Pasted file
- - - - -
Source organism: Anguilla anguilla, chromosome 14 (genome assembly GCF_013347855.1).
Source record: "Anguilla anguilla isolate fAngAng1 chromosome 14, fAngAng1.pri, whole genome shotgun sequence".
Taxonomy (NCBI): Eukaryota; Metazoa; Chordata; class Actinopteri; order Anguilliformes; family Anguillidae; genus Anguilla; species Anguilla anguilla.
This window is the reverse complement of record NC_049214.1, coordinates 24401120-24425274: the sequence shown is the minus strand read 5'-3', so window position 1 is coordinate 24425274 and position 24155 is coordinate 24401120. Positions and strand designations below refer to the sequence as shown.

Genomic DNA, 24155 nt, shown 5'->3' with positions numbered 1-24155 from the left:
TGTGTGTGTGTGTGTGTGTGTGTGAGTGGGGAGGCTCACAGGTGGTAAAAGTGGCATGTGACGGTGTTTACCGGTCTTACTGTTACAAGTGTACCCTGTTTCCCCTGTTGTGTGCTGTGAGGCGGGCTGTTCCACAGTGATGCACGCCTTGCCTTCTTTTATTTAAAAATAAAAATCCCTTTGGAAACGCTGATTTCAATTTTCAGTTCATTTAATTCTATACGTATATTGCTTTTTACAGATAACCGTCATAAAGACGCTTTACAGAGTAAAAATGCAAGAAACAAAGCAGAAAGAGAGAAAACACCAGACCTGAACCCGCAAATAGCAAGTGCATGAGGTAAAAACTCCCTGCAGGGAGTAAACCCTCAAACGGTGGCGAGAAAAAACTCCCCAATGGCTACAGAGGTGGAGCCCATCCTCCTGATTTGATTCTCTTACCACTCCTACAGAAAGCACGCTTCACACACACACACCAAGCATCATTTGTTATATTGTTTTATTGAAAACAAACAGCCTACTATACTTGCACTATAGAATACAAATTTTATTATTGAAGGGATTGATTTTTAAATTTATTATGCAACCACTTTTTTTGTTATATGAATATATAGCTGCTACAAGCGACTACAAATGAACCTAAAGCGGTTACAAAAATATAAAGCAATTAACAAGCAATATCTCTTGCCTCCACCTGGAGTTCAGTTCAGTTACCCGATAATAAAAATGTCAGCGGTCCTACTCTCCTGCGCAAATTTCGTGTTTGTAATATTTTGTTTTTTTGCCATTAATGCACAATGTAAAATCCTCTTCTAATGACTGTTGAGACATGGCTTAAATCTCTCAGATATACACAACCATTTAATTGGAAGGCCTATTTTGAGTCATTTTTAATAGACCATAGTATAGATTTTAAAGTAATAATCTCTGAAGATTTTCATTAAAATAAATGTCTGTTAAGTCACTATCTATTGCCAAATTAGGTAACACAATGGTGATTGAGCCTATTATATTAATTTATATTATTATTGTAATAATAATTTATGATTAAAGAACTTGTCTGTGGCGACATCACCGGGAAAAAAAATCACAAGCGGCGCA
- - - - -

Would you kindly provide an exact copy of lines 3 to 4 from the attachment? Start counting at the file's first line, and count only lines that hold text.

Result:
Taxonomy (NCBI): Eukaryota; Metazoa; Chordata; class Actinopteri; order Anguilliformes; family Anguillidae; genus Anguilla; species Anguilla anguilla.
This window is the reverse complement of record NC_049214.1, coordinates 24401120-24425274: the sequence shown is the minus strand read 5'-3', so window position 1 is coordinate 24425274 and position 24155 is coordinate 24401120. Positions and strand designations below refer to the sequence as shown.